Latinos are making economic gains in Chicago suburbs and deserve more political power

La Casa Norte staffers and volunteers participate in a “get out the vote” campaign targeting Latinos in Chicago, Feb. 24. Latino political power is still lacking, two policy leaders write.

Ashlee Rezin/Sun-Times

As the Latino population grows beyond the borders of the city, Latinos are an increasingly essential part of the Chicago region’s social and economic fabric. Our new report, Latinos in the Suburbs, a joint effort of the Latino Policy Forum, Metropolitan Planning Council, and the University of Illinois Chicago’s Great Cities Institute, confirms Latinos were responsible for most of the region’s growth between 2010 and 2020, increasing their number in every county.

As has been the case for at least the past two decades, the Latino population is trending up across the region, including in suburban communities that historically have not seen large Latino populations.

Latino population growth brings critical contributions to local suburban economies and to our regional economy as a whole. Latinos have the highest labor force participation rate of any racial or ethnic group in the region, and they represent the fastest-growing segment of spending power — a total of $68 billion in Illinois.

Opinion bug


The last decade featured some positive trends for Latinos settling in the suburbs: reduced levels of poverty, fewer overcrowded households, fewer adults without a high school diploma, increases in educational attainment, and a larger share of the population with gains in household income.

But these gains are not enough to reduce persistent gaps that exist between Latino and non-Latino households. Household incomes are rising for Latinos, but white per capita income is still two to three times greater than that of Latinos. This means that more household members have to work longer hours to generate enough income to be able to afford a home, raise a family and live a healthy life.

When talking about the cost of housing, one suburban Latina we surveyed noted that the way many Latino suburban families are surviving is to have multiple families living together She said: “I have seen everything go up in the last year. The rent and everything. And I see in the houses, to help pay [for] them, there are multiple people, not just one family. There could be two or three families. Because everything is going up.”

In 2020, six out of every 10 Latino households in the suburbs were categorized as “high hardship” by the Great Cities Institute — the confluence of sociodemographic indicators of economic hardship, such as poverty, unemployment and crowded housing, among others.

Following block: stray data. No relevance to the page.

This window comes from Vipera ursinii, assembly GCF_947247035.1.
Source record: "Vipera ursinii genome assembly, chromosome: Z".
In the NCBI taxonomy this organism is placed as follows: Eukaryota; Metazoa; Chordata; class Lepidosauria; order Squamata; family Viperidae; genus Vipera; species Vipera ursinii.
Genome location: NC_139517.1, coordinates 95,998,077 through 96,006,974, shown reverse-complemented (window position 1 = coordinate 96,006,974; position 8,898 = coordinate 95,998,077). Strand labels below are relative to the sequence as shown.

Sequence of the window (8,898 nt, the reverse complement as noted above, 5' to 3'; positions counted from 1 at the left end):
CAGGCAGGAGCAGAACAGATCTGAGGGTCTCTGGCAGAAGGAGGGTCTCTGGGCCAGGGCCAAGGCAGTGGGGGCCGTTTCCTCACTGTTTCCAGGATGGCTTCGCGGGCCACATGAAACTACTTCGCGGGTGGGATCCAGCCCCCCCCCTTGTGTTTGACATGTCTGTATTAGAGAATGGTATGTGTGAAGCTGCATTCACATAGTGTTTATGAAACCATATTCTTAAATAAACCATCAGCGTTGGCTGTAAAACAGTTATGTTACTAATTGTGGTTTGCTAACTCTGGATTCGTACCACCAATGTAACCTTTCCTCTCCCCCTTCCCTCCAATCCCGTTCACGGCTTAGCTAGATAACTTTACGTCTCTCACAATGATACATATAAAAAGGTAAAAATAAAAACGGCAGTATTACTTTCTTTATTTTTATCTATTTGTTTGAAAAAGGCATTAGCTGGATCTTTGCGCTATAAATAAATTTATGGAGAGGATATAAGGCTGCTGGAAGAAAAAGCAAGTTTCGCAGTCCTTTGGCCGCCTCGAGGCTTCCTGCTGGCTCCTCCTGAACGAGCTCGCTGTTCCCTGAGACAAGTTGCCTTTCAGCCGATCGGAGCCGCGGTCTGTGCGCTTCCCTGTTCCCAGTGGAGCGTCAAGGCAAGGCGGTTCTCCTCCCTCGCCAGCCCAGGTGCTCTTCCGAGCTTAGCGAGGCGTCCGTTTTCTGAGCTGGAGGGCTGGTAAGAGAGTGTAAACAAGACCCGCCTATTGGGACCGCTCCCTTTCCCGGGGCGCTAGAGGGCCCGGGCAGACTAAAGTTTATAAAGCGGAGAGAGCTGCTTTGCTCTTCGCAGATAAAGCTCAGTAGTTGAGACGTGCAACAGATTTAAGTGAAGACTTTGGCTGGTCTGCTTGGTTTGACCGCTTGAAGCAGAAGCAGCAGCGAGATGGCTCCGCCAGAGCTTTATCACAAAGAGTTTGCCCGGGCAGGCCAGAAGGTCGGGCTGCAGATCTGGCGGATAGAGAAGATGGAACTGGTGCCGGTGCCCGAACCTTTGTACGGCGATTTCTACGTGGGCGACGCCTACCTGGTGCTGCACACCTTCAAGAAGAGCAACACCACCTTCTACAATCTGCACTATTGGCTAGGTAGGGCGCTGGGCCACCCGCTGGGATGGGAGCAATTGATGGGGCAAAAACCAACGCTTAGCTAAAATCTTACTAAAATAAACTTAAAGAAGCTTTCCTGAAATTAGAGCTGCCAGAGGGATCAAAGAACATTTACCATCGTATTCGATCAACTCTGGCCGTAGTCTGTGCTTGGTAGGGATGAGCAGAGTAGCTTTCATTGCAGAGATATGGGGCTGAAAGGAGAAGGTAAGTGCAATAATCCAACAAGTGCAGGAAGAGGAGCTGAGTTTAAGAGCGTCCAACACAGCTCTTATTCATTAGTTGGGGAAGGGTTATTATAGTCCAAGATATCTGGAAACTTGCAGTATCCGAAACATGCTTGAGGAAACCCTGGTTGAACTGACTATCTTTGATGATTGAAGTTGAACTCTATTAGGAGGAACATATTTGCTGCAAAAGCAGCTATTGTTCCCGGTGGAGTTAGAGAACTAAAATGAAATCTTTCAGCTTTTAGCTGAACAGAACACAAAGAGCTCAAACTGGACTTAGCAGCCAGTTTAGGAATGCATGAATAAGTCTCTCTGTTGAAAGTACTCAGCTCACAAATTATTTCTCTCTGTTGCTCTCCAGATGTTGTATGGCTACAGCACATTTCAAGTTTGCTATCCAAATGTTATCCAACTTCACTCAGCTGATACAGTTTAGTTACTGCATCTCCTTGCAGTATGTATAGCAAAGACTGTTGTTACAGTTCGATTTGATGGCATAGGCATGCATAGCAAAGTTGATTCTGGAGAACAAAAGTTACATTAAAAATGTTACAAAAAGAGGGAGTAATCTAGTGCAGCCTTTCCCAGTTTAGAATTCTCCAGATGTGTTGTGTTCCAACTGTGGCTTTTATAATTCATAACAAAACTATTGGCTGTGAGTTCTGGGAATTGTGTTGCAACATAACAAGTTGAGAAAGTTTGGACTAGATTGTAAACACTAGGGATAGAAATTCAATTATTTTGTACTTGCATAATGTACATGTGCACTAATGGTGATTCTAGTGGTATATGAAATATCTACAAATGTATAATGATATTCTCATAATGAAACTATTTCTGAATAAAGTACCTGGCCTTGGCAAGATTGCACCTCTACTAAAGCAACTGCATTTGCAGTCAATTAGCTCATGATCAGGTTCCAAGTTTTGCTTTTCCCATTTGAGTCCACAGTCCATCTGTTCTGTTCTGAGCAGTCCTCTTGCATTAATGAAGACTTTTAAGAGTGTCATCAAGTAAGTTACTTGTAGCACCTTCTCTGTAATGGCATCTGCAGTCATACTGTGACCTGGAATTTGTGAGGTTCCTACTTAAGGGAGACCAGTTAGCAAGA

Doing more with less

This translates to more barriers to well-being and increased pressure to do more with less. And new threats to well-being are emerging, including a tightening housing market, rising rents and transportation costs, which threaten the gains many Latinos in the region have made.

Finally, the full impact of the COVID-19 pandemic on suburban Latinos is still unclear. Even the best data is incomplete, but we know Latinos were hit disproportionately hard. Despite some of the highest rates of illness and infection, lower access to health care, and fewer worker protections, Latinos kept working in person, and they helped keep the economy stable.

As the Chicago area’s Latino population continues to grow faster in the suburbs than in the city, and Latinos disperse across an array of suburban municipalities, their political power and representation are often diluted. We need more vital regional coordination between county and municipal policymakers and between leaders in philanthropy and the private sector to ensure that Latinos are on a path to improved well-being.

Planners and policymakers must center the needs of Latinos in regional discussions and decisions to ensure Latinos’ influence is commensurate with their socioeconomic contributions to the region. This means tackling emerging crises in affordable housing and transit access and ensuring that Latinos are on a stable path to increased income and educational attainment.

The Latino voice is growing in strength across the Chicago region, and those voices are essential to a future we all share. It’s high time we started listening.

Sylvia Puente is president and CEO of the Latino Policy Forum. Daniel Cooper is a senior director of research at the Metropolitan Planning Council.

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The views and opinions expressed by contributors are their own and do not necessarily reflect those of the Chicago Sun-Times or any of its affiliates.

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